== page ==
So far, the Chinese government hasn't publicly responded to the Taliban's advances. Chinese Foreign Minister Wang Yi is visiting Turkmenistan, Tajikstan and Uzbekistan this week, and is expected to discuss the issue of Afghanistan with his counterparts during the trip.

However, in a widely-shared social media post, Hu Xijin, the editor of state-run nationalist tabloid Global Times, said the Taliban considered China a "friend." His newspaper, meanwhile, suggested Western media outlets were trying to ruin the Taliban's relationship with Beijing by raising questions over Xinjiang.

Taliban say they want Afghan deal, even as they battle on

  Taliban say they want Afghan deal, even as they battle on ISLAMABAD (AP) — The leader of the Taliban said Sunday that his movement is committed to a political settlement to end decades of war in Afghanistan, even as the insurgents battle in dozens of districts across to country to gain territory. The statement by Maulawi Hibatullah Alhundzada came as Taliban leaders were meeting with a high-level Afghan government delegation in the Gulf state of Qatar to jump-start stalled peace talks. The Kabul delegation includes the No. 2 in the government, Abdullah Abdullah, head of Afghanistan’s national reconciliation council.

"The West did not really care about Xinjiang Uyghurs' human rights. It instead hoped to sow discord between Beijing and the Taliban," the opinion piece said.

-- Additional reporting by Sophia Saifi

Around Asia

  • Taliban fighters executed 22 Afghan commandos as they tried to surrender on June 16, according to videos obtained and verified by CNN and witnesses' accounts. The killing stands in stark contrast to the Taliban's efforts to show it is accepting the surrender of soldiers as it makes territorial gains.
  • A top Thai virologist on Tuesday endorsed a government plan to mix doses of the AstraZeneca and Sinovac coronavirus vaccines, amid some public unease over the largely untested strategy.
  • In an unusual step to prevent the spread of Covid, South Korea's capital has banned fast workout music with a tempo higher than 120 beats per minute in gyms.
  • At least 65 people were killed by lightning strikes and thunderstorms in the northern Indian states of Rajasthan and Uttar Pradesh on Sunday.

Photo of the Day

Catastrophe in Suzhou: At least 17 people died and five others were injured after a hotel collapsed Monday in the city of Suzhou, eastern China. Rescue efforts came to an end on Wednesday morning, after nine people previously missing were found dead. State media said people linked to the hotel had been detained and the cause of the collapse was under investigation.

U.S. Calls on Taliban to End Violence as Terrorist Group Makes Gains Across Afghanistan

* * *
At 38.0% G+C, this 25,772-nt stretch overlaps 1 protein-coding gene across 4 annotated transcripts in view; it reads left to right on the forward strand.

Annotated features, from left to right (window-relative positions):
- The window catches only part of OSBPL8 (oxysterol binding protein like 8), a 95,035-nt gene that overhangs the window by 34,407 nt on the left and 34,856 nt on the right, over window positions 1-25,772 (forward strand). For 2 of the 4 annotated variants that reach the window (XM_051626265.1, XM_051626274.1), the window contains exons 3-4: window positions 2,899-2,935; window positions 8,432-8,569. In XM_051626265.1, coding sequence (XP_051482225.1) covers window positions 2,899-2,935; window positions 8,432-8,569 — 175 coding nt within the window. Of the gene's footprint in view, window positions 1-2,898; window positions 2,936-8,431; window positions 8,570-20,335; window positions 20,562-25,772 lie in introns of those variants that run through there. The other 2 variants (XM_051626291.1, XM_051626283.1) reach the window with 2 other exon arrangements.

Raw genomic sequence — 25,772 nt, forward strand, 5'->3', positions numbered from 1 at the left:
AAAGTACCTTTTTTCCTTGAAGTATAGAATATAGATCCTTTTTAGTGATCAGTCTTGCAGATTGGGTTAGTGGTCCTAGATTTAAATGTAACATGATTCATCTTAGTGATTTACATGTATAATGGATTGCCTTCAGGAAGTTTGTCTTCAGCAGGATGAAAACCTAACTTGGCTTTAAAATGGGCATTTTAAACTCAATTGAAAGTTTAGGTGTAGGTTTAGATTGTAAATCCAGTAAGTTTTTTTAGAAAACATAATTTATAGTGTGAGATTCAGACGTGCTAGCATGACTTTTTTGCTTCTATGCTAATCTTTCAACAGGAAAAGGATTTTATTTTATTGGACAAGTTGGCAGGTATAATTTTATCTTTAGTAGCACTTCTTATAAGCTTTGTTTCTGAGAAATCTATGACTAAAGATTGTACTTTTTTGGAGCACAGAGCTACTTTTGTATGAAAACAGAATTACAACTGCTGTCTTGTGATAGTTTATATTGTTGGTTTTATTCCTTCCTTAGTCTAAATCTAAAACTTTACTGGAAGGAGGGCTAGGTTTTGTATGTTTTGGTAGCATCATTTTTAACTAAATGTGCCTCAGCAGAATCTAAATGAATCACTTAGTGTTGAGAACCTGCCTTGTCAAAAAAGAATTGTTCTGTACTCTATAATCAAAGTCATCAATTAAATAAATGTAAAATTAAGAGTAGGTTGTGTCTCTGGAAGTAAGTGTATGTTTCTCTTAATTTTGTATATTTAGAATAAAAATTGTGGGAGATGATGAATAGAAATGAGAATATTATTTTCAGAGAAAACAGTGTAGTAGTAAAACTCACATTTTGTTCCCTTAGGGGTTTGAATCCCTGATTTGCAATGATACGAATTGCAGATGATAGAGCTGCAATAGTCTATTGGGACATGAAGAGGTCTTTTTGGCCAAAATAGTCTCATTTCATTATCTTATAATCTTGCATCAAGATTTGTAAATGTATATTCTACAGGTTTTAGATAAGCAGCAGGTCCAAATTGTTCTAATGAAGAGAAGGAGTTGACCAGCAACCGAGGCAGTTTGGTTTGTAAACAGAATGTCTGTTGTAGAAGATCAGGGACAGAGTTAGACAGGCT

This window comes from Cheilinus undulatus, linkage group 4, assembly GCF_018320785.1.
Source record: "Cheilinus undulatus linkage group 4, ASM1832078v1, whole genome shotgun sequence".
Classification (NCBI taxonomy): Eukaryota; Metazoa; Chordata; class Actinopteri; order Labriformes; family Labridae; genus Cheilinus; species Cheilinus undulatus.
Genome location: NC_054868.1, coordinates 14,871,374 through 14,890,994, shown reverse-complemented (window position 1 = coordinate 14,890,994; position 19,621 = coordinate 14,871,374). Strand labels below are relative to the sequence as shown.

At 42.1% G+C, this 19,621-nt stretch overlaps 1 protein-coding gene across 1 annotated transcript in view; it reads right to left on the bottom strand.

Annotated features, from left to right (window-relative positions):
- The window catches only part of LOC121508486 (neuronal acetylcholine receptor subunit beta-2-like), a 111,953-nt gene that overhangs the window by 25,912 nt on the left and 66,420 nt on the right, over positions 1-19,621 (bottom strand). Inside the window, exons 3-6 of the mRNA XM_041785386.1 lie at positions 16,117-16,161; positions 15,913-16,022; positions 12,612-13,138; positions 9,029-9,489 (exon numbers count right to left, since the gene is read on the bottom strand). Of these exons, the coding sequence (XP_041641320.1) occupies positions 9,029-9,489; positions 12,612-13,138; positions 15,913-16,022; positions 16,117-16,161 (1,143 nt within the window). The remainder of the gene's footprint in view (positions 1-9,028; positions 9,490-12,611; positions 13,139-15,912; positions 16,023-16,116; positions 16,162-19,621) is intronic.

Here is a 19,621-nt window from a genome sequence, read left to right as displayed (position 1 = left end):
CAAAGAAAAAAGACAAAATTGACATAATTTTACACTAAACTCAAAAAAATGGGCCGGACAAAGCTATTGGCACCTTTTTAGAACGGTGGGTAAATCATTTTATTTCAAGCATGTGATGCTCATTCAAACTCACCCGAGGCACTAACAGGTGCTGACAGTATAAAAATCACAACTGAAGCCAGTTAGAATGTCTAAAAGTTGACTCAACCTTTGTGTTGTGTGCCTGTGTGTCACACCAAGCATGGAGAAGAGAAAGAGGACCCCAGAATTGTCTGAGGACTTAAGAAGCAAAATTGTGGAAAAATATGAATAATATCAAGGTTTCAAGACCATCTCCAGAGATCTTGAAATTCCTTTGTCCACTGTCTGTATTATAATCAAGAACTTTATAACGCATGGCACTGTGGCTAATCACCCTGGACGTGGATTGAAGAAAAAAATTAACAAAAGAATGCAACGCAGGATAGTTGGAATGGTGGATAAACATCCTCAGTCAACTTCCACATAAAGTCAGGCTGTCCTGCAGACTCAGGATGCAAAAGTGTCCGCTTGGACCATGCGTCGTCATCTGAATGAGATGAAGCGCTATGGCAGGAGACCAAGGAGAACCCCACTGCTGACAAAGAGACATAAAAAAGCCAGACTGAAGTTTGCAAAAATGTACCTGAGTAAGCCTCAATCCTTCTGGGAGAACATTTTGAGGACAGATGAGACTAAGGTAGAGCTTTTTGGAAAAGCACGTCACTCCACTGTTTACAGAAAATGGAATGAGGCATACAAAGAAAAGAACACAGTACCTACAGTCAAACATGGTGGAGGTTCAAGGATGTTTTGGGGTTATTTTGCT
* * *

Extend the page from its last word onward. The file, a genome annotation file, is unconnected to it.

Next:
U.S. Calls on Taliban to End Violence as Terrorist Group Makes Gains Across Afghanistan The Taliban is now believed to control about half of the 400 provinces in the country.The joint statement from the U.S. and 13 other allies follows a week of heavy military advances from the Taliban across Afghanistan, as they capitalize on the last stages of the withdrawal of U.S. and other foreign forces from the country.

Global demand for Chinese-made goods is soaring ahead of big GDP announcement

China's export market is booming. That's alleviating some fears about whether the recovery for the world's second largest economy is losing steam ahead of a much-anticipated GDP announcement Thursday.

Exports reached $281 billion last month in US dollar terms, up 32% from a year ago, according to Chinese customs data released Tuesday. That's the fastest rate of growth since February, and far higher than the 23% growth forecast in a Reuters poll of analysts.

The spike remains high even when compared to June 2019, before Covid-19 broke out: It's a 32% leap over that time period as well.

The big boost to exports is good news for China, coming just before it releases GDP figures for the April-to-June quarter on Thursday.

There have been a few troubling signs for the Chinese economy and its role in global trade recently as the cost of imported commodities surges and as supply chains have been disrupted by the temporary closure of key ports in southern China. An ongoing energy shortage in the country's important manufacturing and exports hubs has weighed on activity, too.

Late last week, the People's Bank of China sparked even more concern about flagging growth when it said it would cut the reserve requirement ratio for most financial institutions by 50 basis points, a move that would allow banks to lend more. It was the first cut to that rate since April 2020.

"The trade picture looks less worrying," wrote Ken Cheung, chief Asian foreign exchange strategist at Mizuho Bank, in a Tuesday research note, adding that the firm export figures should "help contain fears" of any disappointment in the GDP data.

-- By Laura He

a construction site © Yang Bo/China News Service/Getty Images

Letting go with a win and moving on from Afghanistan .
Converting Afghanistan into a well-governed, pro-Western state was a fantasy, so America did not lose its war.First of all, narratives matter: They are the first shot at setting the historical record. The dominant narrative determines how events are perceived, such as who won and who lost. The Chinese Communist Party, Russian intelligence services, and Madison Avenue understand this. Hopefully the Biden administration will understand how important the narrative is and articulate a persuasive narrative of victory. The narrative should be that America won this war.

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This is interesting!